In reply to an earlier post on May 27, 2010 7:05:32 PM PDT
Joe MacBu says:
I purchased mine directly from Amazon (not through one of their Marketplace affiliates).
In reply to an earlier post on Oct 22, 2010 10:02:44 PM PDT
Love books, love gadgets says:
Rust is really easy to remove, simply by rubbing it away with salt and oil.
Posted on Jan 11, 2012 4:00:14 AM PST
Sorry I did not get some of the steps in bread making which I am very interested in baking
1. '...place the covered pot on a preheated stone...''
---did you place it upside down as you did to proof or pot on the bottom while the lid on top? what type of stone did you use for your bread?
2. ''Then I remove the lid...''
--which lid are you referring here? you mean the lid as in the lid or the pot used as lid?
3. ''I usually put it on a cool baking tray on a rack without a stone''
---put what ''it?" --is it the bread or the whole pot?
I would appreciate your detailed steps in baking a rustic bread. Thank you.
In reply to an earlier post on Jan 11, 2012 9:21:10 AM PST
Joe MacBu says:
Good questions, Zehrin.
1. Upside down as I did for proofing. I used to use unglazed quarry tiles (like the kind used for patio floors, from home depot), then graduated to an inch-thick granite slab that I got from the rejects off a granite yard. You can use any food safe stone, like a pizza stone.
Some updates on this point:
* I no longer proof in the lid. While that still works, I prefer to proof in baskets and then transfer the ready dough onto the lid. For baskets, I use coiled cane baskets and linen-lined baskets (banneton, brotoform). If you want to do it on the cheap, I recommend using a 10-inch diameter colander (which you probably have) lined with an elastic food cover (like a food-safe shower cap). Spray the food cover with oil spray and proof the dough on that.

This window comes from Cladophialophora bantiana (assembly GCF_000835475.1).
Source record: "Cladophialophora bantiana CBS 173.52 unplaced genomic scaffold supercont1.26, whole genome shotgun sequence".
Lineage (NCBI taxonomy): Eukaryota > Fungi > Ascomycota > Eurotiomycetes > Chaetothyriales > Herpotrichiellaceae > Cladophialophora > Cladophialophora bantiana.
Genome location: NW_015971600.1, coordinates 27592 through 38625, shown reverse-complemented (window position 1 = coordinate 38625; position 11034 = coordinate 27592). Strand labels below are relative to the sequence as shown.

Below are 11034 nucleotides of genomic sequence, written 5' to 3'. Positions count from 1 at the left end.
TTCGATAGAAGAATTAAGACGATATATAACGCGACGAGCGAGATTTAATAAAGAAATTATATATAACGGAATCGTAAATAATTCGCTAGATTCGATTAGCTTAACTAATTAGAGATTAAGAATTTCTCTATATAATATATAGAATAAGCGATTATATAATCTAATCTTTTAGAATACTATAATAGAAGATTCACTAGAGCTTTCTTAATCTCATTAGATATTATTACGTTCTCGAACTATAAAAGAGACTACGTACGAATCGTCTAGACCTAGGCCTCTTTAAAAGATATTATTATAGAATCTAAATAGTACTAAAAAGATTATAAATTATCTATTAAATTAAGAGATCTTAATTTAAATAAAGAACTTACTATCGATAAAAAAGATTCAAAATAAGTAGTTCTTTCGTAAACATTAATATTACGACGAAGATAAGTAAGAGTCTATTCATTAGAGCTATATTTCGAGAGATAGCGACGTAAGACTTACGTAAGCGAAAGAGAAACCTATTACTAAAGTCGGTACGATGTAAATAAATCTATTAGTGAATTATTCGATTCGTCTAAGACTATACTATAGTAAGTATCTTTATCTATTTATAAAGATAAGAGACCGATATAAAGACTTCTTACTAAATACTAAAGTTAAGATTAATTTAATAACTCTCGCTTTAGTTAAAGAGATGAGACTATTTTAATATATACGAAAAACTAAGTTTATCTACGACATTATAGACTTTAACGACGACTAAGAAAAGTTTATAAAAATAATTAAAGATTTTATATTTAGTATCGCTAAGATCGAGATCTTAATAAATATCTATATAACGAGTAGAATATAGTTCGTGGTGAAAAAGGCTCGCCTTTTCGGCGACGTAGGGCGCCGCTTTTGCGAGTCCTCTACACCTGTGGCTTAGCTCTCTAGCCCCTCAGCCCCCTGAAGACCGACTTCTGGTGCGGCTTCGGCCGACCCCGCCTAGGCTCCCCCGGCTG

*Don't let the lack of a stone keep you from baking bread. You don't necessarily need one, and it might work better for you without using one - depends on your oven. I recently moved and don't have a stone in my oven yet. The breads still turn out great.
2. I mean what is being used as the lid at the time. So, remove the pot.
3. The bread itself. The point is to prevent the bottom crust from burning, so you want to remove it from the hot cast iron it's sitting on and place it on something cooler. You can put it directly onto a cold sheet pan. You'll have to figure out what works with your oven - trial and error.
Ok, a few more updates/improvements:
* Since I now proof in baskets, I heat the pot part in the oven as it is preheating. I don't heat the lid - because it sucks to try to put a proofed boule onto a hot lid. Heating the lid also tends to burn the bottom crust. I find that heating the pot gives me a better rise and a better-cooked top crust (I bake my breads till very dark).
* How long you cook the bread covered influences the characteristics of the crust. Covering for 10 minutes makes a thinner crust. These days, I cover for 20-25 minutes for a thicker, crunchier crust.
You can see pics of some of the boules made in this dutch oven if you go to the facebook page for MicheBread.
In reply to an earlier post on Jan 21, 2012 1:04:25 PM PST
Bill King says:
Joe, you should write a book using this method (I would buy it :)
Posted on Feb 23, 2012 4:57:12 AM PST
I've heard that this cookware is great except for tomato based dishes. I use a lot of tomato sauce based dishes like chili,stews, even greens w/ a tomato sauce. Can I make these dishes w/ this kind of cast iron?
In reply to an earlier post on Feb 23, 2012 9:49:24 AM PST
Love books, love gadgets says:
Yes, once it's been well seasoned.
Posted on Jul 14, 2012 4:35:47 PM PDT
Patricia A Jaimes says:
Can you tell me the difference between a Dutch oven and a Double Dutch oven ?